New type of soot particle discovered from wildfire emissions

July 7, 2014
These images show typical soot superagregattes observed with an electron microscope in wildfire smoke samples collected from three fires in Northern California, New Mexico and Mexico City. Credit: Desert Research Institute

Every year, wildfires clear millions of hectares of land and emit around 34-percent of global soot mass into the atmosphere. In certain regions, such as Southeast Asia and Russia, these fires can contribute as much as 63-percent of regional soot mass.

In a paper published in Nature's Scientific Reports, a team of scientists led by Rajan Chakrabarty from Nevada's Desert Research Institute report the observation of a previously unrecognized form of particle, identified by the authors as "superaggregates," from wildfire emissions. These newly identified particles were detected in smoke plumes from in Northern California, New Mexico, Mexico City, and India.

For several decades, scientists have been trying to quantitatively assess the impacts of wildfire on climate change and human health. However, due to the unpredictability of wildfire occurrences and the extreme difficulty in sampling smoke plumes in real-time, accurate knowledge of wildfire-emitted soot physical and optical properties has eluded the scientific community.

Unlike conventional sub-micrometer size soot particles emitted from vehicles and cook stoves, superaggregates are on average ten times longer and have a more compact shape. However, these particles have low effective densities which, according to the authors, gives them similar atmospheric long-range transportation and human lung-deposition characteristics to conventional soot particles.

"Our observations suggest that we cannot simply assume a universal form of soot to be emitted from all combustion sources. Large-scale combustion sources, such as wildfires, emit a different form of soot than say, a small-scale, controlled combustion source, such as vehicles." says Chakrabarty, who also holds a faculty appointment at Washington University in St. Louis.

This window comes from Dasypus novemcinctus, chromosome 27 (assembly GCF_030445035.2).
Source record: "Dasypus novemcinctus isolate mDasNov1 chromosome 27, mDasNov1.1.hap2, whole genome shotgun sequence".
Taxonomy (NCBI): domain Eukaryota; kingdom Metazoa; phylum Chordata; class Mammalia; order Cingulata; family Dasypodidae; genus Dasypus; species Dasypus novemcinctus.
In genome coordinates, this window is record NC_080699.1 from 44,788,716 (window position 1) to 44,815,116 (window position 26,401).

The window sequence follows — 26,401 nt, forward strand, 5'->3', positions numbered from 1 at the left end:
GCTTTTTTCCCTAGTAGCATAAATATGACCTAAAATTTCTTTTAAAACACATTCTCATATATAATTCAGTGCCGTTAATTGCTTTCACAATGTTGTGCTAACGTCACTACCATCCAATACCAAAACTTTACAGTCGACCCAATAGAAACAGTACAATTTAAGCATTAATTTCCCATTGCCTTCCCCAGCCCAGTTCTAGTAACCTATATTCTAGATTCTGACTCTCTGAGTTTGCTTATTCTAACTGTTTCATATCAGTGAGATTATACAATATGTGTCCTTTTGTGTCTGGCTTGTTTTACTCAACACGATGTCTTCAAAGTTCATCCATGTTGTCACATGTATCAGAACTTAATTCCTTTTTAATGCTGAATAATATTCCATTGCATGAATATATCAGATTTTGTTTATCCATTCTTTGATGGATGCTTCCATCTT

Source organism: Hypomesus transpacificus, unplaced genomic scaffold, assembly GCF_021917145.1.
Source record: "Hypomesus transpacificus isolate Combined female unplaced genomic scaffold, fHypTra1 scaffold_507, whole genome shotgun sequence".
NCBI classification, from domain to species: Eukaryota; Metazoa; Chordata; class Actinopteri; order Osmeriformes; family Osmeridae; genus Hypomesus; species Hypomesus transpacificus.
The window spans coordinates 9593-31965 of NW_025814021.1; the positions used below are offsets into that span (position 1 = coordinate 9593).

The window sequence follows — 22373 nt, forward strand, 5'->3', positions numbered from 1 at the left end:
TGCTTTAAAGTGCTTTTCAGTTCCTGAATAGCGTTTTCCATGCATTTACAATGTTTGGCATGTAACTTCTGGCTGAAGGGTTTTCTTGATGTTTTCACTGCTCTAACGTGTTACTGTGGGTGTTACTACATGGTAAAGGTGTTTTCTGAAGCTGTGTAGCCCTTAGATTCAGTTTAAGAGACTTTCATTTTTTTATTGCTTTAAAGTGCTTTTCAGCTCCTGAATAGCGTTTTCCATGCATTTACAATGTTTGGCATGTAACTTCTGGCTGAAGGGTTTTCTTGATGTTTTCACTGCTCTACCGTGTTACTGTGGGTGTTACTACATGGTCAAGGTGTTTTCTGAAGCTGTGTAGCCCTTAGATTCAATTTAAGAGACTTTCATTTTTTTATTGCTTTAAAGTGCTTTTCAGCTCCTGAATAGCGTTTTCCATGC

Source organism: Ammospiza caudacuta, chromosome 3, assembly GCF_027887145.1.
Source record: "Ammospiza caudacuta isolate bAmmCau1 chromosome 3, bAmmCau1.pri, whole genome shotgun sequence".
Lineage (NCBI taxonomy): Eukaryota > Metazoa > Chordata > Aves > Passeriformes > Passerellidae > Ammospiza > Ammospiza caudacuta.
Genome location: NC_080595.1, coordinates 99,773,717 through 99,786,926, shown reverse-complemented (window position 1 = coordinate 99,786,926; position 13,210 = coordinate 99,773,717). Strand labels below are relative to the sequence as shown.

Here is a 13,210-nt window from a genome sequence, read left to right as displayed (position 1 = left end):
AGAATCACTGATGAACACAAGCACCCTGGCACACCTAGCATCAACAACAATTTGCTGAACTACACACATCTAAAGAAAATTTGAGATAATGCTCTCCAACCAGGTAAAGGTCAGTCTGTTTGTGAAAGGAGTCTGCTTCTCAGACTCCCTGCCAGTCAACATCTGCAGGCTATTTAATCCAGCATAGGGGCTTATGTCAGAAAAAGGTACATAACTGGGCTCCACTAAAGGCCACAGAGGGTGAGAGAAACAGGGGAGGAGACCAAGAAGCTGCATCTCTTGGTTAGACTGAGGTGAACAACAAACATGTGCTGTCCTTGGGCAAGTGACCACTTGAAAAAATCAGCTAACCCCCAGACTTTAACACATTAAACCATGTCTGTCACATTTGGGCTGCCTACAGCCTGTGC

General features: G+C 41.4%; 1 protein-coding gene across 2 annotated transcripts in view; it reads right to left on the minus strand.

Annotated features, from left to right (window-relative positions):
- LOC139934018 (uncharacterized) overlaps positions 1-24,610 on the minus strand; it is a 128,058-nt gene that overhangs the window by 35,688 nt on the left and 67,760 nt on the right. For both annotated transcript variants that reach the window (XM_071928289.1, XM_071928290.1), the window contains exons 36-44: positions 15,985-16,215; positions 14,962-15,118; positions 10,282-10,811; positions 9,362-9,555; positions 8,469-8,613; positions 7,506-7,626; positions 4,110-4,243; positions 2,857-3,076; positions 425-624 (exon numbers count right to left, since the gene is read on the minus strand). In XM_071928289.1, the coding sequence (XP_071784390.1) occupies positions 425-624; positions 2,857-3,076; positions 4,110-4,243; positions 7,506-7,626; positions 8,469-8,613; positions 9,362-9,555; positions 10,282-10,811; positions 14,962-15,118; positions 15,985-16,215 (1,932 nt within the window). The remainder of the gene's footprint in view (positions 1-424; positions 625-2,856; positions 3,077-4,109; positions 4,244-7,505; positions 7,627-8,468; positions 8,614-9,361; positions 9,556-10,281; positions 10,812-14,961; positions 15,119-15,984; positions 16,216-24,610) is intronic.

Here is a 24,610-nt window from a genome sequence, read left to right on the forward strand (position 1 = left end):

The study points to the need for revisiting the soot formation mechanism in wildfires, he adds.

The multi-institutional research team first detected the ubiquitous presence of soot superaggregates in smoke plumes from the 2012 Nagarhole National Forest fire in western India.

To verify the presence of superaggregate particles in other fires around the world, the team next analyzed smoke samples collected from the 2010 Millerton Lake fire in Northern California, and the 2011 Las Conchas fire in New Mexico, as well as wildfires near Mexico City. The authors found that a large portion of soot emitted during the flaming phase of these fires were superaggregates.

To assess the potential impact of superaggregates on global climate, scientists also calculated the radiative properties of soot superaggregates using numerically-exact electromagnetic theory.

"We found that superaggregates contribute up to 90-percent more warming than spherical sub-micrometer soot particles, which current climate models use," said Chakrabarty. "These preliminary findings warrant further research to quantify the significant impact these particles may have on climate, human health, and air pollution around the world."

Explore further: Study provides first direct evidence of heat-trapping effects of wildfire smoke particles

More information: Scientific Reports, www.nature.com/srep/2014/140701/srep05508/full/srep05508.html

Related Stories

Recommended for you

New study sheds light on end of Snowball Earth period

August 24, 2015

The second ice age during the Cryogenian period was not followed by the sudden and chaotic melting-back of the ice as previously thought, but ended with regular advances and retreats of the ice, according to research published ...

Earth's mineralogy unique in the cosmos

August 26, 2015

New research from a team led by Carnegie's Robert Hazen predicts that Earth has more than 1,500 undiscovered minerals and that the exact mineral diversity of our planet is unique and could not be duplicated anywhere in the ...

0 comments

Please sign in to add a comment. Registration is free, and takes less than a minute. Read more

Click here to reset your password.
Sign in to get notified via email when new comments are made.